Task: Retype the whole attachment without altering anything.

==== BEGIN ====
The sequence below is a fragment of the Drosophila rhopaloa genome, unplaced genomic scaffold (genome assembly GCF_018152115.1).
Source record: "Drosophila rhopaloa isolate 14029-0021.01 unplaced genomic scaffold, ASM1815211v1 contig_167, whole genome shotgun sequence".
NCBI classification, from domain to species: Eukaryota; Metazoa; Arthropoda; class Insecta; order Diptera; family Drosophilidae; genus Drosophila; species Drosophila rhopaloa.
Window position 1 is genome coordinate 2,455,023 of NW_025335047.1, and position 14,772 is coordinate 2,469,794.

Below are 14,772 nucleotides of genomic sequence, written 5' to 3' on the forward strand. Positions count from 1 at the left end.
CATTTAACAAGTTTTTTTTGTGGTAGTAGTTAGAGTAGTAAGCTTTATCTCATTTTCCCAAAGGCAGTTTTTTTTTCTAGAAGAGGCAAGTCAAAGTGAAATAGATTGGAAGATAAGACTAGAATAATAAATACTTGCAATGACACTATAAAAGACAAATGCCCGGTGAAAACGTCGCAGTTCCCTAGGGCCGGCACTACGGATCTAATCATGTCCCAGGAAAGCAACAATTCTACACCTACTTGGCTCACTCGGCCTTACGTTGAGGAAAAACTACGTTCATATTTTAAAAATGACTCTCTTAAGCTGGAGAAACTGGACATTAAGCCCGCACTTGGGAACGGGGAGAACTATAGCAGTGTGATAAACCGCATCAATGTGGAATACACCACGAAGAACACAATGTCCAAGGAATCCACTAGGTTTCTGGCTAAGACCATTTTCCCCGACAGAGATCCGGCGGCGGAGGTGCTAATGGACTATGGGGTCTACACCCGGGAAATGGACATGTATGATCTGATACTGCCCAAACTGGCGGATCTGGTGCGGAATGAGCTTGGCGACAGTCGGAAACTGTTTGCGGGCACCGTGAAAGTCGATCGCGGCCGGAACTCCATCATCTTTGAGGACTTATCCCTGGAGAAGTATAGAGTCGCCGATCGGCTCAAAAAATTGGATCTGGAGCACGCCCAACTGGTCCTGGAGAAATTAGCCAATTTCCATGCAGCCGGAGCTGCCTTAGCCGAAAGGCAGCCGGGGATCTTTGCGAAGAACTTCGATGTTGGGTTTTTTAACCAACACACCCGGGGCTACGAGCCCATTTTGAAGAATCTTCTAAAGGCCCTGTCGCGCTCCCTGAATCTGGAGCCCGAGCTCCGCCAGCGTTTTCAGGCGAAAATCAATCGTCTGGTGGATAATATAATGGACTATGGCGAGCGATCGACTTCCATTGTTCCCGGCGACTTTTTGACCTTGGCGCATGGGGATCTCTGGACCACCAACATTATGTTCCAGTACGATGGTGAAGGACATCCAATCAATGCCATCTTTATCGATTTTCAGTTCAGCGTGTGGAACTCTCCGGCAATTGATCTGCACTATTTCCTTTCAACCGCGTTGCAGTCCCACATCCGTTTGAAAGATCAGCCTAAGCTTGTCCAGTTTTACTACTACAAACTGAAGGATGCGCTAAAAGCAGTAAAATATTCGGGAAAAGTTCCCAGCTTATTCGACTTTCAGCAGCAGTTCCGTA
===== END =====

The sequence below is a fragment of the Drosophila rhopaloa genome, unplaced genomic scaffold (genome assembly GCF_018152115.1).
Source record: "Drosophila rhopaloa isolate 14029-0021.01 unplaced genomic scaffold, ASM1815211v1 contig_167, whole genome shotgun sequence".
NCBI classification, from domain to species: Eukaryota; Metazoa; Arthropoda; class Insecta; order Diptera; family Drosophilidae; genus Drosophila; species Drosophila rhopaloa.
Window position 1 is genome coordinate 2,455,023 of NW_025335047.1, and position 14,772 is coordinate 2,469,794.

Below are 14,772 nucleotides of genomic sequence, written 5' to 3' on the forward strand. Positions count from 1 at the left end.
CATTTAACAAGTTTTTTTTGTGGTAGTAGTTAGAGTAGTAAGCTTTATCTCATTTTCCCAAAGGCAGTTTTTTTTTCTAGAAGAGGCAAGTCAAAGTGAAATAGATTGGAAGATAAGACTAGAATAATAAATACTTGCAATGACACTATAAAAGACAAATGCCCGGTGAAAACGTCGCAGTTCCCTAGGGCCGGCACTACGGATCTAATCATGTCCCAGGAAAGCAACAATTCTACACCTACTTGGCTCACTCGGCCTTACGTTGAGGAAAAACTACGTTCATATTTTAAAAATGACTCTCTTAAGCTGGAGAAACTGGACATTAAGCCCGCACTTGGGAACGGGGAGAACTATAGCAGTGTGATAAACCGCATCAATGTGGAATACACCACGAAGAACACAATGTCCAAGGAATCCACTAGGTTTCTGGCTAAGACCATTTTCCCCGACAGAGATCCGGCGGCGGAGGTGCTAATGGACTATGGGGTCTACACCCGGGAAATGGACATGTATGATCTGATACTGCCCAAACTGGCGGATCTGGTGCGGAATGAGCTTGGCGACAGTCGGAAACTGTTTGCGGGCACCGTGAAAGTCGATCGCGGCCGGAACTCCATCATCTTTGAGGACTTATCCCTGGAGAAGTATAGAGTCGCCGATCGGCTCAAAAAATTGGATCTGGAGCACGCCCAACTGGTCCTGGAGAAATTAGCCAATTTCCATGCAGCCGGAGCTGCCTTAGCCGAAAGGCAGCCGGGGATCTTTGCGAAGAACTTCGATGTTGGGTTTTTTAACCAACACACCCGGGGCTACGAGCCCATTTTGAAGAATCTTCTAAAGGCCCTGTCGCGCTCCCTGAATCTGGAGCCCGAGCTCCGCCAGCGTTTTCAGGCGAAAATCAATCGTCTGGTGGATAATATAATGGACTATGGCGAGCGATCGACTTCCATTGTTCCCGGCGACTTTTTGACCTTGGCGCATGGGGATCTCTGGACCACCAACATTATGTTCCAGTACGATGGTGAAGGACATCCAATCAATGCCATCTTTATCGATTTTCAGTTCAGCGTGTGGAACTCTCCGGCAATTGATCTGCACTATTTCCTTTCAACCGCGTTGCAGTCCCACATCCGTTTGAAAGATCAGCCTAAGCTTGTCCAGTTTTACTACTACAAACTGAAGGATGCGCTAAAAGCAGTAAAATATTCGGGAAAAGTTCCCAGCTTATTCGACTTTCAGCAGCAGTTCCGTA